Software development, .Net, SQL Server, TDD, Agile, Community and other Odds and Sods
Mitch Wheat has been working as a professional programmer since 1984, graduating with a honours degree in Mathematics from Warwick University, UK in 1986. He moved to Perth in 1995, having worked in software houses in London and Rotterdam. He has worked in the areas of mining, electronics, research, defence, financial, GIS, telecommunications, engineering, and information management. Mitch has worked mainly with Microsoft technologies (since Windows version 3.0) but has also used UNIX. He holds the following Microsoft certifications: MCPD (Web and Windows) using C# and SQL Server MCITP (Admin and Developer). His preferred development environment is C#, .Net Framework and SQL Server. Mitch has worked as an independent consultant for the last 10 years, and is currently involved with helping teams improve their Software Development Life Cycle. His areas of special interest lie in performance tuning
Wednesday, August 30, 2006
LINQ, BLINQ and DLINQ: A New VB?
Or are we just in danger of running out of acronyms!?!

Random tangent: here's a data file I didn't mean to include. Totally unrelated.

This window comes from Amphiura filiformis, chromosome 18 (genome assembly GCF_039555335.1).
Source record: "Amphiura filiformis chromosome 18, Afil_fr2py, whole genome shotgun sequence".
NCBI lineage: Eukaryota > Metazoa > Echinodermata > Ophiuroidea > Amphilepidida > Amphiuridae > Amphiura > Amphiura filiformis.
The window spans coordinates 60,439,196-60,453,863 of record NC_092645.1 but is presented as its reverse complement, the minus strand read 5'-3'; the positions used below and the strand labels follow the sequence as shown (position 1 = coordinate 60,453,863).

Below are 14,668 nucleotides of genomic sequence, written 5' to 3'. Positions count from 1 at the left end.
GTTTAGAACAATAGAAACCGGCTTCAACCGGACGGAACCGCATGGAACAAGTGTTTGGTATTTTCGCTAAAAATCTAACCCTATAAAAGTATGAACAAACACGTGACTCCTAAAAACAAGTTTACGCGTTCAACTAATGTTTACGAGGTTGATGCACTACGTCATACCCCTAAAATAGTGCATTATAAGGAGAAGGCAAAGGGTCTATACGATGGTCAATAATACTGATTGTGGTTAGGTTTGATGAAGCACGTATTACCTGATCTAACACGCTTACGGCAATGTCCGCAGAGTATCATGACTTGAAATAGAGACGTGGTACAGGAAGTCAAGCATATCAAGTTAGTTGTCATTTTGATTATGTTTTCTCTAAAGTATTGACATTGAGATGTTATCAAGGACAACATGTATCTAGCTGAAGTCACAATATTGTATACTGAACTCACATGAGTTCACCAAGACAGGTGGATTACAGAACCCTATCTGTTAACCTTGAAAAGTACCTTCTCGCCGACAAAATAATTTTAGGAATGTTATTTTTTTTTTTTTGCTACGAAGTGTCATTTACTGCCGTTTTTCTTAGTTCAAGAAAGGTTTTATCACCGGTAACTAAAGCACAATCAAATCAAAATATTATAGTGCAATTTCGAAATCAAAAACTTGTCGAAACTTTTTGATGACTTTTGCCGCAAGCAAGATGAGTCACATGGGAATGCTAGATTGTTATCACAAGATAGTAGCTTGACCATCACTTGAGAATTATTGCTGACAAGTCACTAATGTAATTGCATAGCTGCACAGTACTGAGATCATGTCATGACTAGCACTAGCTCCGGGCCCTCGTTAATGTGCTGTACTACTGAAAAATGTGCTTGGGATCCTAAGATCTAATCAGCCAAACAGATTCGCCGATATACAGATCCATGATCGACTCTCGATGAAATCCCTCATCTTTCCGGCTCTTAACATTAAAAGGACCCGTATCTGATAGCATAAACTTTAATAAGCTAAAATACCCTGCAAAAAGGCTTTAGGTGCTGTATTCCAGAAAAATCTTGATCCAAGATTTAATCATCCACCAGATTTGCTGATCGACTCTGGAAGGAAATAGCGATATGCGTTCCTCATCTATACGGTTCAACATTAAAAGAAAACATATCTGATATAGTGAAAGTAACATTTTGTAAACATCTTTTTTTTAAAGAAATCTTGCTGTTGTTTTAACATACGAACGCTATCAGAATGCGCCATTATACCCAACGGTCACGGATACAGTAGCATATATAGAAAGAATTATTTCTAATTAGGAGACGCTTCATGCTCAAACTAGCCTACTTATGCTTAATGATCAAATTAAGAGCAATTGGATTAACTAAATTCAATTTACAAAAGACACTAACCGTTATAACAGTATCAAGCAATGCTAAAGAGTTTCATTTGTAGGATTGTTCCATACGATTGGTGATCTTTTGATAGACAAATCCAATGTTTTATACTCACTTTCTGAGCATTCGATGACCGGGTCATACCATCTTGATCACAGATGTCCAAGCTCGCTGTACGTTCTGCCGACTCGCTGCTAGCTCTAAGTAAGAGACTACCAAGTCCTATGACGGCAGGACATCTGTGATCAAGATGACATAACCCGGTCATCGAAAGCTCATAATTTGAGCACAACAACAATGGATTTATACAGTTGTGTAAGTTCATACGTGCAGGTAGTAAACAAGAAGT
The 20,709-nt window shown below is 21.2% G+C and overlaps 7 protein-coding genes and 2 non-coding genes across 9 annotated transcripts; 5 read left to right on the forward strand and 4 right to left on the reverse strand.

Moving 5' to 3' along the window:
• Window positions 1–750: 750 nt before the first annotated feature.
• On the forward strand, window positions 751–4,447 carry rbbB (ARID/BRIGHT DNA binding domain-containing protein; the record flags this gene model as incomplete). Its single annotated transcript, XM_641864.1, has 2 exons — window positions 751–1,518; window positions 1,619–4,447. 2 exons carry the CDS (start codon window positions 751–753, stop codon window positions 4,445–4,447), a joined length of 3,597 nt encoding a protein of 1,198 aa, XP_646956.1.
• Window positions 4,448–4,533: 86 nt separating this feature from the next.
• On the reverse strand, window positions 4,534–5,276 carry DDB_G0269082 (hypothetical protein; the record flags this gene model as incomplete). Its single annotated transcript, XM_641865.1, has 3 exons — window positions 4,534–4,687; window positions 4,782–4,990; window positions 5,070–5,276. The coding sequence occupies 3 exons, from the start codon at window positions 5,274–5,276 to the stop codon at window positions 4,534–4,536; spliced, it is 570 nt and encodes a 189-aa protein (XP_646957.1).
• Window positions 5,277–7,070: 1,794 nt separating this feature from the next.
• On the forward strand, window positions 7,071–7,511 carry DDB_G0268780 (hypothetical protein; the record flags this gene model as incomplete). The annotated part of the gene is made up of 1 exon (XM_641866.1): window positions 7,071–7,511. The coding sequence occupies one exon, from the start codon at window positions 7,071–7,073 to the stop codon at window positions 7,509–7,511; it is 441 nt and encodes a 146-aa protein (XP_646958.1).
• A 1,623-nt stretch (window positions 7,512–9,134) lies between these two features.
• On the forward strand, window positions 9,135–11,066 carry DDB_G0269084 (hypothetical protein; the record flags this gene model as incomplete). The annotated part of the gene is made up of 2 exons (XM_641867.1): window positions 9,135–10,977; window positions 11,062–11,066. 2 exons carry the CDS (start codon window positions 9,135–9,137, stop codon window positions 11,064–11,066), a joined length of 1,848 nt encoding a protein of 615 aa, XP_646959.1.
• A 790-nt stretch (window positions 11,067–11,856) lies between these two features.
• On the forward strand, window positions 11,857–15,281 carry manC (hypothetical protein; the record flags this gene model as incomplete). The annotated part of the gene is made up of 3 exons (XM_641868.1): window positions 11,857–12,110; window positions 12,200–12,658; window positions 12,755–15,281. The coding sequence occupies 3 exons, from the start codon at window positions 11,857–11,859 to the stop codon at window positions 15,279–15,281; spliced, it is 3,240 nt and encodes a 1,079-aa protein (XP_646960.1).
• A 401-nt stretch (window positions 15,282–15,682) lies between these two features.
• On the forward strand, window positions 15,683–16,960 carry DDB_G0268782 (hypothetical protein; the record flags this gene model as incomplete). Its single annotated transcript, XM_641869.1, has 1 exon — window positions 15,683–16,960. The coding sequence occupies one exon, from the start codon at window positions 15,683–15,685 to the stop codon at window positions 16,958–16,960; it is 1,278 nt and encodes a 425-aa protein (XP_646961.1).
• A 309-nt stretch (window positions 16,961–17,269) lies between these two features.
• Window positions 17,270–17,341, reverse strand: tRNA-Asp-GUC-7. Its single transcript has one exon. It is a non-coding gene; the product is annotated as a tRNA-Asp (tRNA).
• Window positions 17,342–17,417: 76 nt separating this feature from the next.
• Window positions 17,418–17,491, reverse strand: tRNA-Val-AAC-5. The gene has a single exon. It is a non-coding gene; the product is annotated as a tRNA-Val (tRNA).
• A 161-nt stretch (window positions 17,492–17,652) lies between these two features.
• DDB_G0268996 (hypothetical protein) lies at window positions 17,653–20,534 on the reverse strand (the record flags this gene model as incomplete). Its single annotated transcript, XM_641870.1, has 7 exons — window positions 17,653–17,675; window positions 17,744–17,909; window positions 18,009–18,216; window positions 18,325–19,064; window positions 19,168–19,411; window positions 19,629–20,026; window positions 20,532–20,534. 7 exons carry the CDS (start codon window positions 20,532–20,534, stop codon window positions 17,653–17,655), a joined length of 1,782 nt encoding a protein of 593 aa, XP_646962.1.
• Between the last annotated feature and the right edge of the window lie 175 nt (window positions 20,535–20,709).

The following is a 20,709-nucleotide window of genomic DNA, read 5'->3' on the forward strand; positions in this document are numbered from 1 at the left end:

I just re-read this short article “Software Is Too Darn Hard” by Rockford Lhotka, which talks about software from the users perspective and how most changes in languages over the last 10 - 15 years have had very little impact on improved experience for end users. (Don’t be put off reading it by the comment about a ‘rant’ at the start…)
“Expressing business requirements in software would be more efficiently
The reason VB was so successful was that it enabled the people who work in the business, who understand the business, its language and culture, to cheaply and rapidly build software that actually meets the business needs.
Problems are encountered in areas where the language no longer enables non-programmers to accomplish their goals, or does so in a way that is prone to misunderstanding and mistakes. This also applies to programmers and was borne out by framework usability studies done by the designers of the .Net framework (as described in the Framework Design Guidelines by Brad Abrams and Krzysztof Cwalina).
That’s why I believe there is a real need for a ‘new’ VB, and that the LINQ ‘flavours’ are huge steps in this direction. Why should a domain expert have to be versed in the subtleties of writing an N-tier application, consisting of lengthy boilerplate code, when the tools should perform this task and generate it for them?
If tools did what they were supposed to do (model the business needs, make us more productive by reducing the amount of code we have to write, and therefore create software faster) domain experts would be in a better position to create solid, useful software, and in the process bring the software closer to the users’ needs and expectations. In other words, helping to put the user back into software.
MSN, Email: mitch døt wheat at gmail.com